Non radiative deactivation
Photoacoustic calorimetry studies allowed the direct quantification of non-radiative deactivation pathways of the excited species . Laser induced experiments at two different temperatures on porphyra-334 and shinorine aqueous solutions led to conclude that around 98 % of the absorbed energy was promptly dissipated as heat to the environment. For palythine, analogous determinations showed that ca. 90 % of the light energy is transferred to the medium as heat . Thus, these compounds proved to have all the features that should be desirable for an ideal sunscreen from the photophysical point of view.
As previously stated, MAAs have been suggested to play a number of different roles. While some of them are probably speculative, the photoprotective capabilities of these species have been analyzed in detail. The role in UV-protoprotection is supported by several characteristics that turn MAAs into compounds capable of dealing very efficiently with the potentially damaging effects of radiation. First, MAAs evidence a strong UV absorption in the UVA-UVB region of the spectrum as described in the previous section. Second, these compounds also show a very low fluorescence emission yield. Nevertheless, a number of natural compounds can also share these two properties. In the case of MAAs, these features are also accompanied by a high photostability that greatly increases their relevance.
Preliminary results on the photostability of MAAs were obtained through UV irradiation of eggs of the green sea urchin . The concentration of shinorine (the predominant MAA in the samples) remained unaltered for short-term UV irradiation in vivo and long-term exposure in vitro as determined by HPLC. Also, extracts from the red alga Gracilaria cornea (mainly containing porphyra-334 and shinorine) showed no change in the in vitro absorption properties when exposed to UVB as demonstrated by UV absorption spectroscopy . More recently, a number of reports by Rastogi and Incharoensakdi have addressed the stability of MAAs occurring in different cyanobacteria species with the purpose of evaluating the photoprotective ability of these ancient organisms against damaging effects of UV radiation. They showed that palythine, asterina and a compound designated as M-312 which could not be identified, all present in a partially purified aqueous extract from Lyngbya sp., were highly resistant to UVB . Similarly, the absorbance of mycosporine-glycine obtained from the cyanobacterium Arthrospira (Spirulina) was found to slightly decrease upon exposure to different regions of UV radiation . Shinorine and a non identified compound with maximal absorbance at 307 nm were detected in Gloeocapsa sp. isolated from the autotrophic biofilm covering stone monuments. The extent of degradation of the compounds in a partially purified extract under spectrally differentiated UV sources was also qualitatively assessed by HPLC analysis .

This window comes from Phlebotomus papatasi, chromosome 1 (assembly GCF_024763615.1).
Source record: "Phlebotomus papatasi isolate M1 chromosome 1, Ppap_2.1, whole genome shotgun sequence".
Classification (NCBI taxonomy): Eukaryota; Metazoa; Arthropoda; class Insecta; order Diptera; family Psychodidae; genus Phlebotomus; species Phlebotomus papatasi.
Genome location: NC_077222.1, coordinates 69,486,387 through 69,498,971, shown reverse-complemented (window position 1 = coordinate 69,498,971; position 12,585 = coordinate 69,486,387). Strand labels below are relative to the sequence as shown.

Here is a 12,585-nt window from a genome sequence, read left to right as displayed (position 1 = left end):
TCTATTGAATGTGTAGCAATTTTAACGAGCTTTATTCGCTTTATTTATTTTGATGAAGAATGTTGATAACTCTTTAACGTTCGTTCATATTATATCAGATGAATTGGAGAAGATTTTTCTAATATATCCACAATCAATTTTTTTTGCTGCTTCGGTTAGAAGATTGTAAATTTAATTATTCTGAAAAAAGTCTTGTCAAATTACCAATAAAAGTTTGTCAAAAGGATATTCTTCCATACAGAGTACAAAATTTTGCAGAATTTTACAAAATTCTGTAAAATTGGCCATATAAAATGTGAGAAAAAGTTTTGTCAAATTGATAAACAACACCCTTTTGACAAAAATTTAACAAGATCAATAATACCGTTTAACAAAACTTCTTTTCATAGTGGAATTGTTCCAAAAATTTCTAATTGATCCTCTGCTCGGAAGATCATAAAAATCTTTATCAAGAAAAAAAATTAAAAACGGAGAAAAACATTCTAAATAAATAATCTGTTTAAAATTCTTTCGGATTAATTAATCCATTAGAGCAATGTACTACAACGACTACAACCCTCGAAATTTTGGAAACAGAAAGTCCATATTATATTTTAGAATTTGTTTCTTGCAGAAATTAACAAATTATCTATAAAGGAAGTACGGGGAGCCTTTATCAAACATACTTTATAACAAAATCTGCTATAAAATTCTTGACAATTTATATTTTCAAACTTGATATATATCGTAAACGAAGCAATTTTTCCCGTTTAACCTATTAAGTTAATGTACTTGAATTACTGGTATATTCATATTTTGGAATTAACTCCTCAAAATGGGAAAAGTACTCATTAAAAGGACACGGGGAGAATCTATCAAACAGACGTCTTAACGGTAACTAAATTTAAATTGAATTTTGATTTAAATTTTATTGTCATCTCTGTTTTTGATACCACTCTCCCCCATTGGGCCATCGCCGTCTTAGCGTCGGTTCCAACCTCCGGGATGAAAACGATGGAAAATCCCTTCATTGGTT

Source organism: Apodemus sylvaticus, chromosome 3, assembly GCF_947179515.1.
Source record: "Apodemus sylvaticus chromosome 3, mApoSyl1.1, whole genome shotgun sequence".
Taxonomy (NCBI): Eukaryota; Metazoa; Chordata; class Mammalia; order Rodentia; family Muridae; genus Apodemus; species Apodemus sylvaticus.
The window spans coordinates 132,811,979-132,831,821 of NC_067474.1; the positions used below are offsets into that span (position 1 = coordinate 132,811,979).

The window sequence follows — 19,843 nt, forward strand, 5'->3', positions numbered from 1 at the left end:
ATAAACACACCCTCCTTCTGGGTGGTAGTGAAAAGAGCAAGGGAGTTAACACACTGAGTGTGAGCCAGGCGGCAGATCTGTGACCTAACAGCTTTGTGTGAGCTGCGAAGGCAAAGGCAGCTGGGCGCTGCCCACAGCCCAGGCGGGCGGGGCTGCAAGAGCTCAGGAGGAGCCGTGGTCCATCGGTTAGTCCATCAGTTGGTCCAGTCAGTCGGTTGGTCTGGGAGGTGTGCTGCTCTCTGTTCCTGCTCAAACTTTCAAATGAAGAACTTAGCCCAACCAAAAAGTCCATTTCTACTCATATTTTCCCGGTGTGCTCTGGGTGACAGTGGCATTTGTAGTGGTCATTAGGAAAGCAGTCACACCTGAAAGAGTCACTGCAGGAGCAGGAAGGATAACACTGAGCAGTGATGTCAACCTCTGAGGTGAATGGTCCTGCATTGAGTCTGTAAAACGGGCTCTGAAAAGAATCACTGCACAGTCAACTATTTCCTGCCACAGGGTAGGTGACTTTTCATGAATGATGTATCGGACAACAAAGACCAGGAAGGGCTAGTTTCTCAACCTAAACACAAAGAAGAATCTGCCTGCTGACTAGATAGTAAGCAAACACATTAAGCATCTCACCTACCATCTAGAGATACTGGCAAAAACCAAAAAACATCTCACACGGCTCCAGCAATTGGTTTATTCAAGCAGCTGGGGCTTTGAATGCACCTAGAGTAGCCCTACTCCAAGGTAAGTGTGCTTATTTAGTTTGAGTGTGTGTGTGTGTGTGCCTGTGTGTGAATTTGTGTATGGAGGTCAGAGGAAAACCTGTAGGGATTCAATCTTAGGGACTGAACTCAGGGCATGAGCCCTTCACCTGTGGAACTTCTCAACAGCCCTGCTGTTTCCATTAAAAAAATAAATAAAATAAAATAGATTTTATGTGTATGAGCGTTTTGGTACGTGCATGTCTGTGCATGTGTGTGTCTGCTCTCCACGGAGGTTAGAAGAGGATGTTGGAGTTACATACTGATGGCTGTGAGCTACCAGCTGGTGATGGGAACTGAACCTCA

Further detailed studies on diverse MAAs provided quantitative evidences on the high degree of photostability of these compounds in vitro. The photodegradation of aqueous solutions of porphyra-334 was explored by following the spectral changes as a function of time when irradiating with a medium-pressure Hg lamp . The photodecomposition quantum yield was determined to be ΦR = 1.9 × 10−4 under N2 atmosphere and ΦR = 3.4 × 10−4 in 1 atm O2-equilibrated aqueous solutions, by using valerophenone as actinometer. On one hand, this MAA was found also to be very photostable. On the other hand, the small effect of oxygen in the photodecomposition quantum yield seems to suggest a scarce contribution of the triplet state in the photochemistry of these compounds. In agreement with the results from photoacoustic calorimetry described above, shinorine and porphyra-334 dissipate most of the absorbed energy as heat into the environment consistently with the very low photodecomposition quantum yield [28, 31]. Palythine was also studied in order to confirm its photostability . Continuous irradiation at 320 nm (absorption maximum) of aqueous solutions showed no significant changes in the pH nor the absorbance. The photodecomposition quantum yield for this MAA was found to be ΦR = 1.2 × 10−5.